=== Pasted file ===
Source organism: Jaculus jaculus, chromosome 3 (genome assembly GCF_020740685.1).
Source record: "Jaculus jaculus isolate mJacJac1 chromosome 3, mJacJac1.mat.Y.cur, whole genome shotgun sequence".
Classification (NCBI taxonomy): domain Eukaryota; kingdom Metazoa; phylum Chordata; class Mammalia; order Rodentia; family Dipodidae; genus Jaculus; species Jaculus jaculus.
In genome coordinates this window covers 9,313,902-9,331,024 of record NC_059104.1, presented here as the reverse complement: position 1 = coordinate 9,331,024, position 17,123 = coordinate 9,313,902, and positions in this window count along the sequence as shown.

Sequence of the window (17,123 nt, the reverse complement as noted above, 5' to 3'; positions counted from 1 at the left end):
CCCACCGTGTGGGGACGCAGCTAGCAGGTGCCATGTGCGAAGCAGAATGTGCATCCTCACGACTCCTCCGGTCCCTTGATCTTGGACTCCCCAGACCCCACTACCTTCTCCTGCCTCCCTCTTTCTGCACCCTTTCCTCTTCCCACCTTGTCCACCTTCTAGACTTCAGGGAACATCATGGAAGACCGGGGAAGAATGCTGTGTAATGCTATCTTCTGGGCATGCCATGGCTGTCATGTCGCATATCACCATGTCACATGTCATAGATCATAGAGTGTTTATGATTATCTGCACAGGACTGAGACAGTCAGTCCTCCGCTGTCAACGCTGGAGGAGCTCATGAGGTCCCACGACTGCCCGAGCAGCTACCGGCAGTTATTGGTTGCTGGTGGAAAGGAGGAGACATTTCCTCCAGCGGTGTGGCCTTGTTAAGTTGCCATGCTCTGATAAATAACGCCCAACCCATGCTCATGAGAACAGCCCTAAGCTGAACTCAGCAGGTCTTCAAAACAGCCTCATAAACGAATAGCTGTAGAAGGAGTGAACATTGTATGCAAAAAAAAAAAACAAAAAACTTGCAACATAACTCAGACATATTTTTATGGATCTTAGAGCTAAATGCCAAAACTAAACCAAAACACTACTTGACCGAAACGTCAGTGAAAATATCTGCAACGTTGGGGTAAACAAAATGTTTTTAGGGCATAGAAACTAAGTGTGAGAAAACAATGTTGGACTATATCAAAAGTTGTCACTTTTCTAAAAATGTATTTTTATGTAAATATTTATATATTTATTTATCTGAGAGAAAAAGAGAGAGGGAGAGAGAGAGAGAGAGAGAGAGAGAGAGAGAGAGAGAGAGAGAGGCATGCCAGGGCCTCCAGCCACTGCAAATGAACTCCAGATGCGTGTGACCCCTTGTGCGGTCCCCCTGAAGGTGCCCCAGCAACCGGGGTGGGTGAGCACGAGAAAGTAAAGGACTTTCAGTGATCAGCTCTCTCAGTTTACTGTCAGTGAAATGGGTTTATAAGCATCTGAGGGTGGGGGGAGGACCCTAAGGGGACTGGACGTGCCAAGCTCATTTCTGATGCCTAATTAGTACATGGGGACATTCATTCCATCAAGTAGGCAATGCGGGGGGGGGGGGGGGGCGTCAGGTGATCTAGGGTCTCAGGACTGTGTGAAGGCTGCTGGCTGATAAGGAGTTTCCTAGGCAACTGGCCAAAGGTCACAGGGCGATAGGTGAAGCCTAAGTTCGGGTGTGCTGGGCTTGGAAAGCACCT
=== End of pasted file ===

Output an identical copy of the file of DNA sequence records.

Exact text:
Source organism: Jaculus jaculus, chromosome 3 (genome assembly GCF_020740685.1).
Source record: "Jaculus jaculus isolate mJacJac1 chromosome 3, mJacJac1.mat.Y.cur, whole genome shotgun sequence".
Classification (NCBI taxonomy): domain Eukaryota; kingdom Metazoa; phylum Chordata; class Mammalia; order Rodentia; family Dipodidae; genus Jaculus; species Jaculus jaculus.
In genome coordinates this window covers 9,313,902-9,331,024 of record NC_059104.1, presented here as the reverse complement: position 1 = coordinate 9,331,024, position 17,123 = coordinate 9,313,902, and positions in this window count along the sequence as shown.

Sequence of the window (17,123 nt, the reverse complement as noted above, 5' to 3'; positions counted from 1 at the left end):
CCCACCGTGTGGGGACGCAGCTAGCAGGTGCCATGTGCGAAGCAGAATGTGCATCCTCACGACTCCTCCGGTCCCTTGATCTTGGACTCCCCAGACCCCACTACCTTCTCCTGCCTCCCTCTTTCTGCACCCTTTCCTCTTCCCACCTTGTCCACCTTCTAGACTTCAGGGAACATCATGGAAGACCGGGGAAGAATGCTGTGTAATGCTATCTTCTGGGCATGCCATGGCTGTCATGTCGCATATCACCATGTCACATGTCATAGATCATAGAGTGTTTATGATTATCTGCACAGGACTGAGACAGTCAGTCCTCCGCTGTCAACGCTGGAGGAGCTCATGAGGTCCCACGACTGCCCGAGCAGCTACCGGCAGTTATTGGTTGCTGGTGGAAAGGAGGAGACATTTCCTCCAGCGGTGTGGCCTTGTTAAGTTGCCATGCTCTGATAAATAACGCCCAACCCATGCTCATGAGAACAGCCCTAAGCTGAACTCAGCAGGTCTTCAAAACAGCCTCATAAACGAATAGCTGTAGAAGGAGTGAACATTGTATGCAAAAAAAAAAAACAAAAAACTTGCAACATAACTCAGACATATTTTTATGGATCTTAGAGCTAAATGCCAAAACTAAACCAAAACACTACTTGACCGAAACGTCAGTGAAAATATCTGCAACGTTGGGGTAAACAAAATGTTTTTAGGGCATAGAAACTAAGTGTGAGAAAACAATGTTGGACTATATCAAAAGTTGTCACTTTTCTAAAAATGTATTTTTATGTAAATATTTATATATTTATTTATCTGAGAGAAAAAGAGAGAGGGAGAGAGAGAGAGAGAGAGAGAGAGAGAGAGAGAGAGAGAGAGAGGCATGCCAGGGCCTCCAGCCACTGCAAATGAACTCCAGATGCGTGTGACCCCTTGTGCGGTCCCCCTGAAGGTGCCCCAGCAACCGGGGTGGGTGAGCACGAGAAAGTAAAGGACTTTCAGTGATCAGCTCTCTCAGTTTACTGTCAGTGAAATGGGTTTATAAGCATCTGAGGGTGGGGGGAGGACCCTAAGGGGACTGGACGTGCCAAGCTCATTTCTGATGCCTAATTAGTACATGGGGACATTCATTCCATCAAGTAGGCAATGCGGGGGGGGGGGGGGGGCGTCAGGTGATCTAGGGTCTCAGGACTGTGTGAAGGCTGCTGGCTGATAAGGAGTTTCCTAGGCAACTGGCCAAAGGTCACAGGGCGATAGGTGAAGCCTAAGTTCGGGTGTGCTGGGCTTGGAAAGCACCT